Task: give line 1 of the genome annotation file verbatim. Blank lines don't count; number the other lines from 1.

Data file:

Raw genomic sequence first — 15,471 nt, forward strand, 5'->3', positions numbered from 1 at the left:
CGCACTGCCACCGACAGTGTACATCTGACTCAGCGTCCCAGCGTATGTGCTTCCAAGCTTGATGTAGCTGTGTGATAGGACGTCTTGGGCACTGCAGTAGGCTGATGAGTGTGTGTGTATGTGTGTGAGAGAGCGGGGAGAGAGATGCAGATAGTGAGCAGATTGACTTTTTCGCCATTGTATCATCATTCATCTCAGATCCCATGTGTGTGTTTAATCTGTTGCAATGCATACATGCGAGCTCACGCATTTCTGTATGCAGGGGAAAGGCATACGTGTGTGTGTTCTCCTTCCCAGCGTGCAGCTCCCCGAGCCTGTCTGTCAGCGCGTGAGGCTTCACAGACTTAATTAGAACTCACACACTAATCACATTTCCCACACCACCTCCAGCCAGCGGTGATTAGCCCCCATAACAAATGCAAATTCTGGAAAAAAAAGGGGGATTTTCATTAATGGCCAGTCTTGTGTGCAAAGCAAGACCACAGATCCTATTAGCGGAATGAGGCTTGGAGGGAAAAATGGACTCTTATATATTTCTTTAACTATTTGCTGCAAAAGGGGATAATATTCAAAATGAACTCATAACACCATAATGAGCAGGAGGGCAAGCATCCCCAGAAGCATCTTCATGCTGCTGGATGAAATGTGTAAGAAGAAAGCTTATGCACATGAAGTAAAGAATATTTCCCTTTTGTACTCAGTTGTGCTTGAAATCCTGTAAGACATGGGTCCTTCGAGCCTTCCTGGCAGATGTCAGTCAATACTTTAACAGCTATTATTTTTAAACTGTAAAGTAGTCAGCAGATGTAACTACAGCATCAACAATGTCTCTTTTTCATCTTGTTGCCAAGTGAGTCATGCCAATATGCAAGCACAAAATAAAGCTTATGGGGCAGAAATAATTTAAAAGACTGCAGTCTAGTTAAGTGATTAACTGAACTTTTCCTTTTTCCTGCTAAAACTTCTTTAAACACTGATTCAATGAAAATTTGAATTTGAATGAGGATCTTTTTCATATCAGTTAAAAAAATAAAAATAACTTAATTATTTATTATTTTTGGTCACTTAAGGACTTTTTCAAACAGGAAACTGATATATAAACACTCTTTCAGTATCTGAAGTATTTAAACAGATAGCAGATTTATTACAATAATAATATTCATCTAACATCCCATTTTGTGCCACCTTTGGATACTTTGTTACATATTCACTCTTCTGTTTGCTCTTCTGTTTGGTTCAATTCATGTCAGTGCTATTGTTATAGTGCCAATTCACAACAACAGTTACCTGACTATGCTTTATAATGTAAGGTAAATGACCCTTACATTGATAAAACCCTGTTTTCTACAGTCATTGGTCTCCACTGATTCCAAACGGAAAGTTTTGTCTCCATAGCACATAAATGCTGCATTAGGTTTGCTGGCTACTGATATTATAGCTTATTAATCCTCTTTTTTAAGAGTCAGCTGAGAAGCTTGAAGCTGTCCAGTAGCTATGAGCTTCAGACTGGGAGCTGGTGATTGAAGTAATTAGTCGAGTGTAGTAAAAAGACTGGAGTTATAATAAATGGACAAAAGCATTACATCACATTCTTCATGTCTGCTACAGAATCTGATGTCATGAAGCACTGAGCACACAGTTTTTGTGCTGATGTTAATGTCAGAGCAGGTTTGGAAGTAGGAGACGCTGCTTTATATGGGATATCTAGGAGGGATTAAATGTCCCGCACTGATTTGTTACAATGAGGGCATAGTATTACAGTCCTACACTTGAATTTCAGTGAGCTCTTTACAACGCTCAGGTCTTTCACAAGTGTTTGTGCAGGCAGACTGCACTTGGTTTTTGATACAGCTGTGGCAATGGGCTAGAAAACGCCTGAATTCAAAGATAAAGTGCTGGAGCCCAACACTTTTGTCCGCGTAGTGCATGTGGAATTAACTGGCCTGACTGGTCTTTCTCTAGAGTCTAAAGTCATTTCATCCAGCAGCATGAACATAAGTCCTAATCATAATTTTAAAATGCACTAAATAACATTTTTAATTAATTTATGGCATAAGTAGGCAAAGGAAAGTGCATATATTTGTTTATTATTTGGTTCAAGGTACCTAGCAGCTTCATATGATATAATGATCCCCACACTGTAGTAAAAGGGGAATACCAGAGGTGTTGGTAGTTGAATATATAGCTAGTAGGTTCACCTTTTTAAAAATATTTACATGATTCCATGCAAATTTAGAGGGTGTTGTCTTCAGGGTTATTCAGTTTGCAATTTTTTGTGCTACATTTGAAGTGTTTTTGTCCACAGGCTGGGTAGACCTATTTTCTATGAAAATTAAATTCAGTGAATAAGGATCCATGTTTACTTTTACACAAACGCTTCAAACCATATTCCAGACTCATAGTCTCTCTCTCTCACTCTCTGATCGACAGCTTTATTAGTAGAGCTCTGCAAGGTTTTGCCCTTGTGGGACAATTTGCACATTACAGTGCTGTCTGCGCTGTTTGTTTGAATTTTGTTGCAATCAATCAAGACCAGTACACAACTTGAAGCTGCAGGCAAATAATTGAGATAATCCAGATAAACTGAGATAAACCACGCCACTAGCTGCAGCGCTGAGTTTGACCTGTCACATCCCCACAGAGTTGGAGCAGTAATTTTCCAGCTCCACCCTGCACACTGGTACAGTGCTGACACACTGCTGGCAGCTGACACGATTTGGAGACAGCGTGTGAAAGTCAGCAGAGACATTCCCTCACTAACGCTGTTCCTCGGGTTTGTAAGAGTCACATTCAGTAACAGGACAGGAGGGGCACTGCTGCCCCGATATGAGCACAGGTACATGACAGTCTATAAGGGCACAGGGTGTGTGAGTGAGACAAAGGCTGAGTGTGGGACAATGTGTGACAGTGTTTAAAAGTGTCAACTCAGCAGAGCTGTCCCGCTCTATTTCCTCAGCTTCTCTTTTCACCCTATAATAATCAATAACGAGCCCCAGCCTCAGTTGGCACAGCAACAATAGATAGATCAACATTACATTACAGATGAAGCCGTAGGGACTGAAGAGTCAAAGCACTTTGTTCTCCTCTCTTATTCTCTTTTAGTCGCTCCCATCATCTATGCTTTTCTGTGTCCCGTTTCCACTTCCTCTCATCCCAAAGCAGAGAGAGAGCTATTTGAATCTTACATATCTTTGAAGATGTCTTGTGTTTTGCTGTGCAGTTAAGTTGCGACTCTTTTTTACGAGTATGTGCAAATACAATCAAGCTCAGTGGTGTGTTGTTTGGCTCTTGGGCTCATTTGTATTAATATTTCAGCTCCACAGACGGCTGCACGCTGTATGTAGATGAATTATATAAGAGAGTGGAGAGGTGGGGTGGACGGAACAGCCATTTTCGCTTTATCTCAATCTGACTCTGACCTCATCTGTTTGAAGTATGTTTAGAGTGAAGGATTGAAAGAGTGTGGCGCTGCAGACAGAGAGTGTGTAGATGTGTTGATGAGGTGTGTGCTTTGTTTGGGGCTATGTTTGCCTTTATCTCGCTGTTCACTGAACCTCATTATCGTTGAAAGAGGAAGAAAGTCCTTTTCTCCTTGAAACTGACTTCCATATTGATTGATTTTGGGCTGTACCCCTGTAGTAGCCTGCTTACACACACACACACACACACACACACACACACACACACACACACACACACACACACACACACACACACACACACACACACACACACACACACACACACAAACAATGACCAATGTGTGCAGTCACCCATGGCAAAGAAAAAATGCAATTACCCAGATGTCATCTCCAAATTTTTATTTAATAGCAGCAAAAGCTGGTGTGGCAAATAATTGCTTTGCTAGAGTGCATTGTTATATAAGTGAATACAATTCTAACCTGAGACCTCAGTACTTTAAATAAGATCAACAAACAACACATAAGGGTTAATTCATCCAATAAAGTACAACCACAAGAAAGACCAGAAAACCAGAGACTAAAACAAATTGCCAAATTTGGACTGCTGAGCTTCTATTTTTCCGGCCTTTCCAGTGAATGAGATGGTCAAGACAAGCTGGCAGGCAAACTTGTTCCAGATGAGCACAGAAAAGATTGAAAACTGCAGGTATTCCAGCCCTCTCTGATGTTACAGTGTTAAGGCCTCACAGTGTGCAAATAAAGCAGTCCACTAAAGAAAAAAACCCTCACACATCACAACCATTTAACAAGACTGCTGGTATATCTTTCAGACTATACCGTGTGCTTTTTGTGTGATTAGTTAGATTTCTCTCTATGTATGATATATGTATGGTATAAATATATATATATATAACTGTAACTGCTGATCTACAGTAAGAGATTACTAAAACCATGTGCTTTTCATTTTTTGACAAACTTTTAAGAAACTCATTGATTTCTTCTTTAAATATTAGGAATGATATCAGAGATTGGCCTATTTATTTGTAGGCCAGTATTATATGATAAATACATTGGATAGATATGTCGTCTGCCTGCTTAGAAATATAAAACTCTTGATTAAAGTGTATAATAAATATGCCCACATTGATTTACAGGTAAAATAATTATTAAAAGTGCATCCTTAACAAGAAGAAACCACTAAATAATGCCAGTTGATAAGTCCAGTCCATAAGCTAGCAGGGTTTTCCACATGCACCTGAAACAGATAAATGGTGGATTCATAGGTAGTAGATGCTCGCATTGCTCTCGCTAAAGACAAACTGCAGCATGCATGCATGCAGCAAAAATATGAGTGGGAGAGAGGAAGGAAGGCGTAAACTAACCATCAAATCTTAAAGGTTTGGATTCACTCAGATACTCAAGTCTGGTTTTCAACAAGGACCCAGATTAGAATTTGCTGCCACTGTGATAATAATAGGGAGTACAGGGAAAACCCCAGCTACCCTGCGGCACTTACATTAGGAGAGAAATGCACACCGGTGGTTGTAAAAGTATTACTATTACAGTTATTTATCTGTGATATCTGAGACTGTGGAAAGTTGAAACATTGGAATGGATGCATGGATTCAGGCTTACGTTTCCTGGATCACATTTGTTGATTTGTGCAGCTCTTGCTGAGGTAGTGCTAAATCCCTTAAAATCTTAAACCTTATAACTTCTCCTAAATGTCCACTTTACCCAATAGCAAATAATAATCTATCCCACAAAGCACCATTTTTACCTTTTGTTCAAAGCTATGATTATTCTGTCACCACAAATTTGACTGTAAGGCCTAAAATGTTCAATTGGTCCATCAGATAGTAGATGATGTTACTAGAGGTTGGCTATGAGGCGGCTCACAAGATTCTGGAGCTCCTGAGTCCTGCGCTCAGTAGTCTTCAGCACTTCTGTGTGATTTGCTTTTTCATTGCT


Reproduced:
Raw genomic sequence first — 15,471 nt, forward strand, 5'->3', positions numbered from 1 at the left: